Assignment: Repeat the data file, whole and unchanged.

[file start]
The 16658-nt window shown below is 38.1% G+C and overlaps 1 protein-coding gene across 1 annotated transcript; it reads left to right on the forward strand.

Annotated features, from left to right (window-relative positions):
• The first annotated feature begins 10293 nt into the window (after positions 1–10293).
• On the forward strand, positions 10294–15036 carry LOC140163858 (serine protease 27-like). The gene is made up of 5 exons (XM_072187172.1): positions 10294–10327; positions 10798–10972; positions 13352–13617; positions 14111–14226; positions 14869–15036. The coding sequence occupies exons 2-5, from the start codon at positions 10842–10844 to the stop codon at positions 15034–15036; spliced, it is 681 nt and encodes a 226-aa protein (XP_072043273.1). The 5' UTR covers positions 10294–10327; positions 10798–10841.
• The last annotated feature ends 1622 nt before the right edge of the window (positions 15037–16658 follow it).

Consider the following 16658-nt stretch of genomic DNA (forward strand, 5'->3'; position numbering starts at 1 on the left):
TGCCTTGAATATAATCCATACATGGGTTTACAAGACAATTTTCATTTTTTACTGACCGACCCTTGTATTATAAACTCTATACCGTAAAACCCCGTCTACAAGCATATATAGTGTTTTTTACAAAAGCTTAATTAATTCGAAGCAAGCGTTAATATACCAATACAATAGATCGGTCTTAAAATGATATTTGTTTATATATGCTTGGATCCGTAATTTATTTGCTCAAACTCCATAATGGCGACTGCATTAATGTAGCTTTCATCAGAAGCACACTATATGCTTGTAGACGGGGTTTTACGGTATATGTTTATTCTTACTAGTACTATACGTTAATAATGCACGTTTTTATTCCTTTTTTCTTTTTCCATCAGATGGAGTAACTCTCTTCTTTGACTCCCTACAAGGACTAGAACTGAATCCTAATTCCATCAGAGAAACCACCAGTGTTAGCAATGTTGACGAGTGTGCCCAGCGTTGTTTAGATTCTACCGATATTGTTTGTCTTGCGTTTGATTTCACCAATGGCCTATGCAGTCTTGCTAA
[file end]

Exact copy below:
The 16658-nt window shown below is 38.1% G+C and overlaps 1 protein-coding gene across 1 annotated transcript; it reads left to right on the forward strand.

Annotated features, from left to right (window-relative positions):
• The first annotated feature begins 10293 nt into the window (after positions 1–10293).
• On the forward strand, positions 10294–15036 carry LOC140163858 (serine protease 27-like). The gene is made up of 5 exons (XM_072187172.1): positions 10294–10327; positions 10798–10972; positions 13352–13617; positions 14111–14226; positions 14869–15036. The coding sequence occupies exons 2-5, from the start codon at positions 10842–10844 to the stop codon at positions 15034–15036; spliced, it is 681 nt and encodes a 226-aa protein (XP_072043273.1). The 5' UTR covers positions 10294–10327; positions 10798–10841.
• The last annotated feature ends 1622 nt before the right edge of the window (positions 15037–16658 follow it).

Consider the following 16658-nt stretch of genomic DNA (forward strand, 5'->3'; position numbering starts at 1 on the left):
TGCCTTGAATATAATCCATACATGGGTTTACAAGACAATTTTCATTTTTTACTGACCGACCCTTGTATTATAAACTCTATACCGTAAAACCCCGTCTACAAGCATATATAGTGTTTTTTACAAAAGCTTAATTAATTCGAAGCAAGCGTTAATATACCAATACAATAGATCGGTCTTAAAATGATATTTGTTTATATATGCTTGGATCCGTAATTTATTTGCTCAAACTCCATAATGGCGACTGCATTAATGTAGCTTTCATCAGAAGCACACTATATGCTTGTAGACGGGGTTTTACGGTATATGTTTATTCTTACTAGTACTATACGTTAATAATGCACGTTTTTATTCCTTTTTTCTTTTTCCATCAGATGGAGTAACTCTCTTCTTTGACTCCCTACAAGGACTAGAACTGAATCCTAATTCCATCAGAGAAACCACCAGTGTTAGCAATGTTGACGAGTGTGCCCAGCGTTGTTTAGATTCTACCGATATTGTTTGTCTTGCGTTTGATTTCACCAATGGCCTATGCAGTCTTGCTAA